Providence still in search of next fire chief

From left to right, Providence Police Chief Hugh Clements, Public Safety Commissioner Steven Pare and former Asst. Fire Chief Scott Mello. (Photo by Dan McGowan/WPRI 12)
From left to right, Providence Police Chief Hugh Clements, Public Safety Commissioner Steven Pare and former Asst. Fire Chief Scott Mello. (Photo by Dan McGowan/WPRI 12)

PROVIDENCE, R.I. (WPRI) – Providence Public Safety Commissioner Steven Pare said Thursday the ongoing dispute between the Elorza administration and the city’s firefighters’ union has made the search for a new fire chief difficult, but he is confident a tentative agreement on a new contract will make the department “a better place for people to want to come to work.”

Appearing in front of the City Council Finance Committee, Pare acknowledged that a prospect for the chief’s position fell through within the last month because the city and the candidate couldn’t come to terms “on salary and other conditions.” He said the city is currently looking at two other candidates for the job.

“There are people that want to come, but we haven’t found the right person with that skillset to lead us to the next level,” Pare told the committee.

Pare praised the city’s rank-and-file firefighters, but said “we are weak” when it comes to administrative responsibilities. He told the committee the department has had no internal candidates for any of its vacant management-level jobs, including fire chief.

Pare said the city is still working with a national headhunting firm as it searches for a permanent chief, a post that has been vacant since Clarence Cunha retired last year. He said the firm sent the city 30 candidates and Pare chose between six and eight to interview.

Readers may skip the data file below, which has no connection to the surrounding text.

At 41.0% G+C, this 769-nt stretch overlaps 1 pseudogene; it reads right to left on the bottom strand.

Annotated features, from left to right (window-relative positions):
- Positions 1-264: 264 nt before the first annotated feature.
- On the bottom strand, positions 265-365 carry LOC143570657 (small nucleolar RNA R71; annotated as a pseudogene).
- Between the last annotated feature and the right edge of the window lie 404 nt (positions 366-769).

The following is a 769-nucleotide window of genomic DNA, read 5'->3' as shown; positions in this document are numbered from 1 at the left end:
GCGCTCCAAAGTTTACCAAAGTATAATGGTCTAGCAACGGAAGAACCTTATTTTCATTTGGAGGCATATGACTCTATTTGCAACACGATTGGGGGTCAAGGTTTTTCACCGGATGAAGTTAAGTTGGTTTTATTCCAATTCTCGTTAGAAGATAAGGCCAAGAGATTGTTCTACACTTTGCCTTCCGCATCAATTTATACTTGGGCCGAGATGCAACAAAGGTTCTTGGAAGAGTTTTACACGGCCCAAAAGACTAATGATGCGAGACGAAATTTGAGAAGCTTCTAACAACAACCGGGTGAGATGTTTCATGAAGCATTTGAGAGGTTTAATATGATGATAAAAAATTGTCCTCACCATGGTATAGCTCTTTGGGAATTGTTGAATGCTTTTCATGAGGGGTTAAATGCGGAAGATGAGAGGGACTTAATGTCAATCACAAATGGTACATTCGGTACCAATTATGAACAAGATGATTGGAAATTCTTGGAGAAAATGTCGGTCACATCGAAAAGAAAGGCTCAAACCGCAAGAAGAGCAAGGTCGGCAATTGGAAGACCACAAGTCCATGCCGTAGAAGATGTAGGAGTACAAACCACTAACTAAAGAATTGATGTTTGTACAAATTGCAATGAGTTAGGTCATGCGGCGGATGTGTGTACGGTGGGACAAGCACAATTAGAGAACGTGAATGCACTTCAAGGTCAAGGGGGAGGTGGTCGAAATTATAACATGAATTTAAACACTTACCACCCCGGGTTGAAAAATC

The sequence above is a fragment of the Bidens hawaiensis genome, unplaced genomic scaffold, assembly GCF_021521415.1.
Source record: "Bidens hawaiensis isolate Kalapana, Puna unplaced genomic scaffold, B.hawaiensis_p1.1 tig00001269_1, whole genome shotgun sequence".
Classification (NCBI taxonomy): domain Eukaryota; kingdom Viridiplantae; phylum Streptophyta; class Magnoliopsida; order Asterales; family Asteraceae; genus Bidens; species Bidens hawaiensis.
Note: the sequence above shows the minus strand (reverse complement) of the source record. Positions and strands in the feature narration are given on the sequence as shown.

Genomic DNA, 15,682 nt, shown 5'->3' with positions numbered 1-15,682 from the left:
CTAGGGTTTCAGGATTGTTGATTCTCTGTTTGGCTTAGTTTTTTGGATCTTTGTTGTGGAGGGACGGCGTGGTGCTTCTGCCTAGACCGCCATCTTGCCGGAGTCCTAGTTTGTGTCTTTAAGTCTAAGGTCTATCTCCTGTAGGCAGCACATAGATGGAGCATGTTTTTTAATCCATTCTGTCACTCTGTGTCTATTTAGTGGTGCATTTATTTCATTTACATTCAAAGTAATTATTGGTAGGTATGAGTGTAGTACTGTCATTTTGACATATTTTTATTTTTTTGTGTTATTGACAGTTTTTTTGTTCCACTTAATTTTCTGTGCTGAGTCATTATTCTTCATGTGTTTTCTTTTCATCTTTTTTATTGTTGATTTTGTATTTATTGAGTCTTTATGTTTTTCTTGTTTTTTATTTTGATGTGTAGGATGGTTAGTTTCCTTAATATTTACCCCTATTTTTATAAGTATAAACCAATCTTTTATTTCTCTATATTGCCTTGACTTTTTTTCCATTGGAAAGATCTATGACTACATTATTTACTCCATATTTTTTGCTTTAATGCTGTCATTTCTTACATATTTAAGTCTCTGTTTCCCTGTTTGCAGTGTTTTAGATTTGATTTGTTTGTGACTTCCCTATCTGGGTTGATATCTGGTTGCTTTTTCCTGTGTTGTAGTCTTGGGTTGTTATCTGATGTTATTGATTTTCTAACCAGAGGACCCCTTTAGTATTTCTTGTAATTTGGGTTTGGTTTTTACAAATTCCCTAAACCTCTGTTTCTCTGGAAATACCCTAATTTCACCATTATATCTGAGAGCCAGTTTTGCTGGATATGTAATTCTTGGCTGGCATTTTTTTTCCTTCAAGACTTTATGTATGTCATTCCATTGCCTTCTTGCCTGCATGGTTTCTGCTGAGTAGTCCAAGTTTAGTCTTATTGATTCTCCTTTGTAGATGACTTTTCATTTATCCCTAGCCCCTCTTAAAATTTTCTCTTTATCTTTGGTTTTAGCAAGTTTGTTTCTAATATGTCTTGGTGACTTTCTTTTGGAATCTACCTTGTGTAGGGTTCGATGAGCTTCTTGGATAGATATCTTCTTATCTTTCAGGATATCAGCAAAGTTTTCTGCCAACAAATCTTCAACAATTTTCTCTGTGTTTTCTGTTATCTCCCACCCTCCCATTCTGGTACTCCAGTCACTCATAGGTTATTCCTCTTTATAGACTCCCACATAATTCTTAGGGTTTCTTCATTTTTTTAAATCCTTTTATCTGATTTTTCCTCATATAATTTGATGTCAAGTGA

But Pare also faced harsh criticism from committee Chairman John Igliozzi, who said the administration created many of the problems the department is currently facing when it overhauled the staffing structure from four platoons to three in August 2015.

Earlier this month, the administration and the union announced they had reached a tentative agreement to move back to a four-platoon in exchange for a reduction in minimum manning from 94 firefighters per shift to 88. The administration has said the proposed five-year deal will save the city $15 million, although it’s unclear exactly how those savings will be realized.

“You started a fire, you poured kerosene on the fire, and now you’re looking to be patted on the back for putting it out,” Igliozzi told Pare. Igliozzi has said he believes changes to the pension system should be included in the agreement.

Pare said the fire department has lost 105 firefighters since Elorza took office in 2015 and now has 340 firefighters. Of that group, 37 members are currently injured on duty and 11 are working on light duty, he said.

The department has already surpassed the $2 million it budgeted for callback and overtime costs for the fiscal year that started July 1, but city Finance Director Larry Mancini told the committee he projects the department will not end up over budget for the year because of savings on other line items.

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Dan McGowan ( dmcgowan@wpri.com ) covers politics, education and the city of Providence for WPRI.com. Follow him on Facebook and Twitter: @danmcgowan